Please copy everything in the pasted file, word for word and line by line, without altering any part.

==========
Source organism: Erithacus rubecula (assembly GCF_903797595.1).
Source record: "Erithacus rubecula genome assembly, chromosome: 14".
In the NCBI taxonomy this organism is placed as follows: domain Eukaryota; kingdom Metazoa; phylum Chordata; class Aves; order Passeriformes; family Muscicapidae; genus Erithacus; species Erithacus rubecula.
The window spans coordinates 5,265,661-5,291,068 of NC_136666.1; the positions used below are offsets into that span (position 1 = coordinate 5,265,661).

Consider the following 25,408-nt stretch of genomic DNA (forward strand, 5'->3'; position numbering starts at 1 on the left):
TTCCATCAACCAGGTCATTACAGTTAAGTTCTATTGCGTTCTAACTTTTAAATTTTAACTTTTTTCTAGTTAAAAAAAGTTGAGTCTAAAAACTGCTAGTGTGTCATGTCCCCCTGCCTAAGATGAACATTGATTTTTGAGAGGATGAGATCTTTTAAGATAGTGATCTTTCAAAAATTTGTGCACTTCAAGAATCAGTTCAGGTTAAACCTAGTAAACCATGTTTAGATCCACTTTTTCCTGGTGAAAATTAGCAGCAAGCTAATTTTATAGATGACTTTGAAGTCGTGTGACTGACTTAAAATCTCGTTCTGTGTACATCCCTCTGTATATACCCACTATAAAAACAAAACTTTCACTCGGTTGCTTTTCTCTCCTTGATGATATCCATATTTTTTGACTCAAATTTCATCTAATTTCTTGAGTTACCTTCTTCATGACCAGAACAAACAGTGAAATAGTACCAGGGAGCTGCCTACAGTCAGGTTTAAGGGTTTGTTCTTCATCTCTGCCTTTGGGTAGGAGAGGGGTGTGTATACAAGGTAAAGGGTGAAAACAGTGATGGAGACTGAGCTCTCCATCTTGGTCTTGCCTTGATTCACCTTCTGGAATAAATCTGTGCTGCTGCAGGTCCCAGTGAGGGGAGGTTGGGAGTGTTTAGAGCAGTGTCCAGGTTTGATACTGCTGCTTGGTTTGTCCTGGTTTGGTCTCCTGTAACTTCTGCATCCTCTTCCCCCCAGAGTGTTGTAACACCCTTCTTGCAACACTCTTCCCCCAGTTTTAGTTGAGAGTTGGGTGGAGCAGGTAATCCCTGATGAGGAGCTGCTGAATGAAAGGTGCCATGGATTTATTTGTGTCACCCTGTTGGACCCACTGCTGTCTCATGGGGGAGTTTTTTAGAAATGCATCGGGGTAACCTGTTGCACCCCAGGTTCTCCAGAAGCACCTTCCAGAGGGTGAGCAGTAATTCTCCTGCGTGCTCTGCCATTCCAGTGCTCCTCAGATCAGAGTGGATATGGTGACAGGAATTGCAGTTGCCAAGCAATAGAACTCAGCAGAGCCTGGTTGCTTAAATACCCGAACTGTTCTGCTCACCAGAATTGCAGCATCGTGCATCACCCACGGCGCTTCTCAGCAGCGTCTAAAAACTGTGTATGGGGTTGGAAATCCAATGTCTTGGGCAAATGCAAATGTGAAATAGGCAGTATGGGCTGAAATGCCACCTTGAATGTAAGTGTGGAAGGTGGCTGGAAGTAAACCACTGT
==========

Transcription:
Source organism: Erithacus rubecula (assembly GCF_903797595.1).
Source record: "Erithacus rubecula genome assembly, chromosome: 14".
In the NCBI taxonomy this organism is placed as follows: domain Eukaryota; kingdom Metazoa; phylum Chordata; class Aves; order Passeriformes; family Muscicapidae; genus Erithacus; species Erithacus rubecula.
The window spans coordinates 5,265,661-5,291,068 of NC_136666.1; the positions used below are offsets into that span (position 1 = coordinate 5,265,661).

Consider the following 25,408-nt stretch of genomic DNA (forward strand, 5'->3'; position numbering starts at 1 on the left):
TTCCATCAACCAGGTCATTACAGTTAAGTTCTATTGCGTTCTAACTTTTAAATTTTAACTTTTTTCTAGTTAAAAAAAGTTGAGTCTAAAAACTGCTAGTGTGTCATGTCCCCCTGCCTAAGATGAACATTGATTTTTGAGAGGATGAGATCTTTTAAGATAGTGATCTTTCAAAAATTTGTGCACTTCAAGAATCAGTTCAGGTTAAACCTAGTAAACCATGTTTAGATCCACTTTTTCCTGGTGAAAATTAGCAGCAAGCTAATTTTATAGATGACTTTGAAGTCGTGTGACTGACTTAAAATCTCGTTCTGTGTACATCCCTCTGTATATACCCACTATAAAAACAAAACTTTCACTCGGTTGCTTTTCTCTCCTTGATGATATCCATATTTTTTGACTCAAATTTCATCTAATTTCTTGAGTTACCTTCTTCATGACCAGAACAAACAGTGAAATAGTACCAGGGAGCTGCCTACAGTCAGGTTTAAGGGTTTGTTCTTCATCTCTGCCTTTGGGTAGGAGAGGGGTGTGTATACAAGGTAAAGGGTGAAAACAGTGATGGAGACTGAGCTCTCCATCTTGGTCTTGCCTTGATTCACCTTCTGGAATAAATCTGTGCTGCTGCAGGTCCCAGTGAGGGGAGGTTGGGAGTGTTTAGAGCAGTGTCCAGGTTTGATACTGCTGCTTGGTTTGTCCTGGTTTGGTCTCCTGTAACTTCTGCATCCTCTTCCCCCCAGAGTGTTGTAACACCCTTCTTGCAACACTCTTCCCCCAGTTTTAGTTGAGAGTTGGGTGGAGCAGGTAATCCCTGATGAGGAGCTGCTGAATGAAAGGTGCCATGGATTTATTTGTGTCACCCTGTTGGACCCACTGCTGTCTCATGGGGGAGTTTTTTAGAAATGCATCGGGGTAACCTGTTGCACCCCAGGTTCTCCAGAAGCACCTTCCAGAGGGTGAGCAGTAATTCTCCTGCGTGCTCTGCCATTCCAGTGCTCCTCAGATCAGAGTGGATATGGTGACAGGAATTGCAGTTGCCAAGCAATAGAACTCAGCAGAGCCTGGTTGCTTAAATACCCGAACTGTTCTGCTCACCAGAATTGCAGCATCGTGCATCACCCACGGCGCTTCTCAGCAGCGTCTAAAAACTGTGTATGGGGTTGGAAATCCAATGTCTTGGGCAAATGCAAATGTGAAATAGGCAGTATGGGCTGAAATGCCACCTTGAATGTAAGTGTGGAAGGTGGCTGGAAGTAAACCACTGT